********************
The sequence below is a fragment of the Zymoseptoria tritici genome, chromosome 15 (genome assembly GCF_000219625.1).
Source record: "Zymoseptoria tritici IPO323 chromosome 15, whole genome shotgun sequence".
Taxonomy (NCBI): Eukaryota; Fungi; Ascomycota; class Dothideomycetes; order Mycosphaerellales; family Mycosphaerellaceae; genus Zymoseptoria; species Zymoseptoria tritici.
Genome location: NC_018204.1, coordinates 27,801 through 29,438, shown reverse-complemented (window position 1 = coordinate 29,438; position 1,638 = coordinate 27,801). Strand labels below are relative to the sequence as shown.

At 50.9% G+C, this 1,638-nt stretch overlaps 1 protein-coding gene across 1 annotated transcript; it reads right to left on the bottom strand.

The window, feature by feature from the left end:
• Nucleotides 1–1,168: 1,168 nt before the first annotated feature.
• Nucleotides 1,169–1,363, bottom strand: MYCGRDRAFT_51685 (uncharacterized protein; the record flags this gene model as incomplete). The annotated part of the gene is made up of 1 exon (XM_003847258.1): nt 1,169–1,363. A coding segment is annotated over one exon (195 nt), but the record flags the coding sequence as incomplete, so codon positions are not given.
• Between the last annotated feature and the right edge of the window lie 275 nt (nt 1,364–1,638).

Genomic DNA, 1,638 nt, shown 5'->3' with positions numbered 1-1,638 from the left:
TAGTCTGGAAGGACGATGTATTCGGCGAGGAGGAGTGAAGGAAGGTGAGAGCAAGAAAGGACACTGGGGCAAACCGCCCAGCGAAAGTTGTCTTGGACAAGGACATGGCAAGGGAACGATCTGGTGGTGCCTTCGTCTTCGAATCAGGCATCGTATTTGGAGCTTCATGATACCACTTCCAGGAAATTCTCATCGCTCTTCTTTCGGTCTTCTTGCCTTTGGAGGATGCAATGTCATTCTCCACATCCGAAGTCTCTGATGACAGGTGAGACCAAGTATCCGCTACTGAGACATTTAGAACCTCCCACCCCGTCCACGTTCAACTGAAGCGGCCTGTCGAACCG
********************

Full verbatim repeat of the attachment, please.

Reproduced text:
The sequence below is a fragment of the Zymoseptoria tritici genome, chromosome 15 (genome assembly GCF_000219625.1).
Source record: "Zymoseptoria tritici IPO323 chromosome 15, whole genome shotgun sequence".
Taxonomy (NCBI): Eukaryota; Fungi; Ascomycota; class Dothideomycetes; order Mycosphaerellales; family Mycosphaerellaceae; genus Zymoseptoria; species Zymoseptoria tritici.
Genome location: NC_018204.1, coordinates 27,801 through 29,438, shown reverse-complemented (window position 1 = coordinate 29,438; position 1,638 = coordinate 27,801). Strand labels below are relative to the sequence as shown.

At 50.9% G+C, this 1,638-nt stretch overlaps 1 protein-coding gene across 1 annotated transcript; it reads right to left on the bottom strand.

The window, feature by feature from the left end:
• Nucleotides 1–1,168: 1,168 nt before the first annotated feature.
• Nucleotides 1,169–1,363, bottom strand: MYCGRDRAFT_51685 (uncharacterized protein; the record flags this gene model as incomplete). The annotated part of the gene is made up of 1 exon (XM_003847258.1): nt 1,169–1,363. A coding segment is annotated over one exon (195 nt), but the record flags the coding sequence as incomplete, so codon positions are not given.
• Between the last annotated feature and the right edge of the window lie 275 nt (nt 1,364–1,638).

Genomic DNA, 1,638 nt, shown 5'->3' with positions numbered 1-1,638 from the left:
TAGTCTGGAAGGACGATGTATTCGGCGAGGAGGAGTGAAGGAAGGTGAGAGCAAGAAAGGACACTGGGGCAAACCGCCCAGCGAAAGTTGTCTTGGACAAGGACATGGCAAGGGAACGATCTGGTGGTGCCTTCGTCTTCGAATCAGGCATCGTATTTGGAGCTTCATGATACCACTTCCAGGAAATTCTCATCGCTCTTCTTTCGGTCTTCTTGCCTTTGGAGGATGCAATGTCATTCTCCACATCCGAAGTCTCTGATGACAGGTGAGACCAAGTATCCGCTACTGAGACATTTAGAACCTCCCACCCCGTCCACGTTCAACTGAAGCGGCCTGTCGAACCG